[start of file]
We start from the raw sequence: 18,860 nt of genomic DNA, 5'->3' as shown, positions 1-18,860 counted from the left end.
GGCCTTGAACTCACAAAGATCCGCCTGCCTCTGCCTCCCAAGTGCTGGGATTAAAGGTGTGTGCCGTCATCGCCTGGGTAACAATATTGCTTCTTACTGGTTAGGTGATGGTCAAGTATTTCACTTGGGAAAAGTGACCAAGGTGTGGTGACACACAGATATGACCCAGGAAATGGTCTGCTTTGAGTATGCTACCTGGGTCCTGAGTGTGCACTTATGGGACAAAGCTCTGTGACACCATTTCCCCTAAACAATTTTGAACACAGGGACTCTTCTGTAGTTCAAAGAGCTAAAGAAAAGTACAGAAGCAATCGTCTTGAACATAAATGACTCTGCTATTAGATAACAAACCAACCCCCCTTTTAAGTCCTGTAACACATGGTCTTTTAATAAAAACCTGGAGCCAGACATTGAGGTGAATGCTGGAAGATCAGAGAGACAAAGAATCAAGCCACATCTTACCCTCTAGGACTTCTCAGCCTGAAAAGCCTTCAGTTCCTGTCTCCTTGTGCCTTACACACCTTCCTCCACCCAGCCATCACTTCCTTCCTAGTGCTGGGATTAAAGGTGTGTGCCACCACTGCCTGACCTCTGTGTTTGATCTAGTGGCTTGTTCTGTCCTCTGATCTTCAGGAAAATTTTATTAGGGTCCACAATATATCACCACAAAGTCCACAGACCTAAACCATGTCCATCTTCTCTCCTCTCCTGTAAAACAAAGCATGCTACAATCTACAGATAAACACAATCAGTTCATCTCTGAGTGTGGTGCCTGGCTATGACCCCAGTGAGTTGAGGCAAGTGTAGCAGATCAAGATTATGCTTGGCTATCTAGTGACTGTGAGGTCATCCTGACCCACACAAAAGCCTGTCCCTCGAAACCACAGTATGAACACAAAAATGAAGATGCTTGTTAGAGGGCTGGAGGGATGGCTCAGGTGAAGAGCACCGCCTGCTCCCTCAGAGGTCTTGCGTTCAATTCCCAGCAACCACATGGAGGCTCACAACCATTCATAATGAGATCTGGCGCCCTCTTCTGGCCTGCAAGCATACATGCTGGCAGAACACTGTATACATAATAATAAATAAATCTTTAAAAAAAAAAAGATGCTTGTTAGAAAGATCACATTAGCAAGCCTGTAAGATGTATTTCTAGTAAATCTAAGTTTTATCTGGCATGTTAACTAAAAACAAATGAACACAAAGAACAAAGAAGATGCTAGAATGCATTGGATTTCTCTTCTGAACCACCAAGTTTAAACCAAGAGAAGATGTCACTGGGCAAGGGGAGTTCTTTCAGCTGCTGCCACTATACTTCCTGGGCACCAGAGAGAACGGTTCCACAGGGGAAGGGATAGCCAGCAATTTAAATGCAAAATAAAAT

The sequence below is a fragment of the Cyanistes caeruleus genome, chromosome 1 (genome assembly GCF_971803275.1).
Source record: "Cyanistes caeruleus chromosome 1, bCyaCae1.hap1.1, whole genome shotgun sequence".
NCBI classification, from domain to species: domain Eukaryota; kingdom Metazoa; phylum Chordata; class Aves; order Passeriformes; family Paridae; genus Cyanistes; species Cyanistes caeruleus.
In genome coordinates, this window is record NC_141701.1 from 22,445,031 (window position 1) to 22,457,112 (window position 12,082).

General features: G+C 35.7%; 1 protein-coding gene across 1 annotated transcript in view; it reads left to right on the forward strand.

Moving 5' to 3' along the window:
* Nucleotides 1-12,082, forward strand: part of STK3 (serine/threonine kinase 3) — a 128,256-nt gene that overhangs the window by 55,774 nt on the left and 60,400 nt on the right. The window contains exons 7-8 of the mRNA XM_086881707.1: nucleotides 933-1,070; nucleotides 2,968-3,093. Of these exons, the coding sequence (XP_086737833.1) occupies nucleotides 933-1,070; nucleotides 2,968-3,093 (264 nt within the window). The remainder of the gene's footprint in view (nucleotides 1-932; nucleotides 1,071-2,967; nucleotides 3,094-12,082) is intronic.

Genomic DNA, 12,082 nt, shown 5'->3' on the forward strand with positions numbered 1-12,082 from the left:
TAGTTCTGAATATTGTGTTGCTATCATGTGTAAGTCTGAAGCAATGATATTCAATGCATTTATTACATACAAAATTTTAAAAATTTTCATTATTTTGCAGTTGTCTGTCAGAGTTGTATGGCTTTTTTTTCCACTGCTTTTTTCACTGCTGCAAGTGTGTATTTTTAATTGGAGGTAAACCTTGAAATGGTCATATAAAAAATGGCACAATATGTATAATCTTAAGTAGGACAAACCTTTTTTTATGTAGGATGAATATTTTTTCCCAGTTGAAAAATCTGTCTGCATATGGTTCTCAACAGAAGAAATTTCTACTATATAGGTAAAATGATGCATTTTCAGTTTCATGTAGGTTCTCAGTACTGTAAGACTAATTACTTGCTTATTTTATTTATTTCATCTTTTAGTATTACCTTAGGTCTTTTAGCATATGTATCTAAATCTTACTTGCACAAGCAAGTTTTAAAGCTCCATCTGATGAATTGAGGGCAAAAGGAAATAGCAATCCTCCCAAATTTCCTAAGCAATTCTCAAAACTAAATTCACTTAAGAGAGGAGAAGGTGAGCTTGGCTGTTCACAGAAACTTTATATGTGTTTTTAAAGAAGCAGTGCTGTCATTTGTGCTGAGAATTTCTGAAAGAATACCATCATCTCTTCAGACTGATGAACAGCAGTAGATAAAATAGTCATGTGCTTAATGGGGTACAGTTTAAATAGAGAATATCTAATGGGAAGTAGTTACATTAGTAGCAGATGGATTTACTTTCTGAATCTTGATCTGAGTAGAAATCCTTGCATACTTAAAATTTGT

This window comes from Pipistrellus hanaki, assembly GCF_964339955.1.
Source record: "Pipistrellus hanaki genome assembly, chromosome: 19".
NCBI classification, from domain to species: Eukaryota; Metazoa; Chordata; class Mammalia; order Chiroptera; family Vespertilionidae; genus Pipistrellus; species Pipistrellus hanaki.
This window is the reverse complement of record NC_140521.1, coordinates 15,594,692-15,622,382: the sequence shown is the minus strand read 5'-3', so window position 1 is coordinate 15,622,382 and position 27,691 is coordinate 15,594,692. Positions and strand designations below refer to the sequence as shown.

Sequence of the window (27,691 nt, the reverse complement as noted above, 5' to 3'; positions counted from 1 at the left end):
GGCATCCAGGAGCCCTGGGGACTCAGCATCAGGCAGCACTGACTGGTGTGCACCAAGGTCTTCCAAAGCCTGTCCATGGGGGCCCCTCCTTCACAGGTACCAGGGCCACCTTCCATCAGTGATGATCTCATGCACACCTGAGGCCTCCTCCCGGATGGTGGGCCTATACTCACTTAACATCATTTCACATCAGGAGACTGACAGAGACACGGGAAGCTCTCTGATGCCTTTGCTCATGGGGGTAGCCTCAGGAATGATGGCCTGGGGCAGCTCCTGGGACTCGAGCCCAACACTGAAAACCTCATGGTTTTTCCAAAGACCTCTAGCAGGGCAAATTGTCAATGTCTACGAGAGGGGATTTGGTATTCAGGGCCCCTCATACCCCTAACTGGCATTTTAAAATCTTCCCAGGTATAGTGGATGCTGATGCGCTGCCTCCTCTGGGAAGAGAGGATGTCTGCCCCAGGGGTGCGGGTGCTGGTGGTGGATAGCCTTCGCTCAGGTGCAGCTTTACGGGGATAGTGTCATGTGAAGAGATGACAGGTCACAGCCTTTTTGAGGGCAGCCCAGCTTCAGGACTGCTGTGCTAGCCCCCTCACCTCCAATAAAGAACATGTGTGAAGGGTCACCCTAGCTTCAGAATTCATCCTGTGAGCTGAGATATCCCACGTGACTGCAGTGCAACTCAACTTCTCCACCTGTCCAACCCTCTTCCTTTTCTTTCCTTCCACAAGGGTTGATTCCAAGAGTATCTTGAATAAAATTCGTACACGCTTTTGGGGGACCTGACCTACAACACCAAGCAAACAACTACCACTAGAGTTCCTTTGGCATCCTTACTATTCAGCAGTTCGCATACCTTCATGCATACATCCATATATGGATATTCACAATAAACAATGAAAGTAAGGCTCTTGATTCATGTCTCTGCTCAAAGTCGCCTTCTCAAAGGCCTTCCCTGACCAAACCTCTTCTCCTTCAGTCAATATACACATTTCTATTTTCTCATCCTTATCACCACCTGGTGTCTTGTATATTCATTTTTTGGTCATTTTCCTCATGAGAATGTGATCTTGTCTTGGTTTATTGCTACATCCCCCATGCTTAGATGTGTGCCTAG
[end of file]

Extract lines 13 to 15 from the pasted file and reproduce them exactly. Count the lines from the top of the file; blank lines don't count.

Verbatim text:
Source record: "Pipistrellus hanaki genome assembly, chromosome: 19".
NCBI classification, from domain to species: Eukaryota; Metazoa; Chordata; class Mammalia; order Chiroptera; family Vespertilionidae; genus Pipistrellus; species Pipistrellus hanaki.
This window is the reverse complement of record NC_140521.1, coordinates 15,594,692-15,622,382: the sequence shown is the minus strand read 5'-3', so window position 1 is coordinate 15,622,382 and position 27,691 is coordinate 15,594,692. Positions and strand designations below refer to the sequence as shown.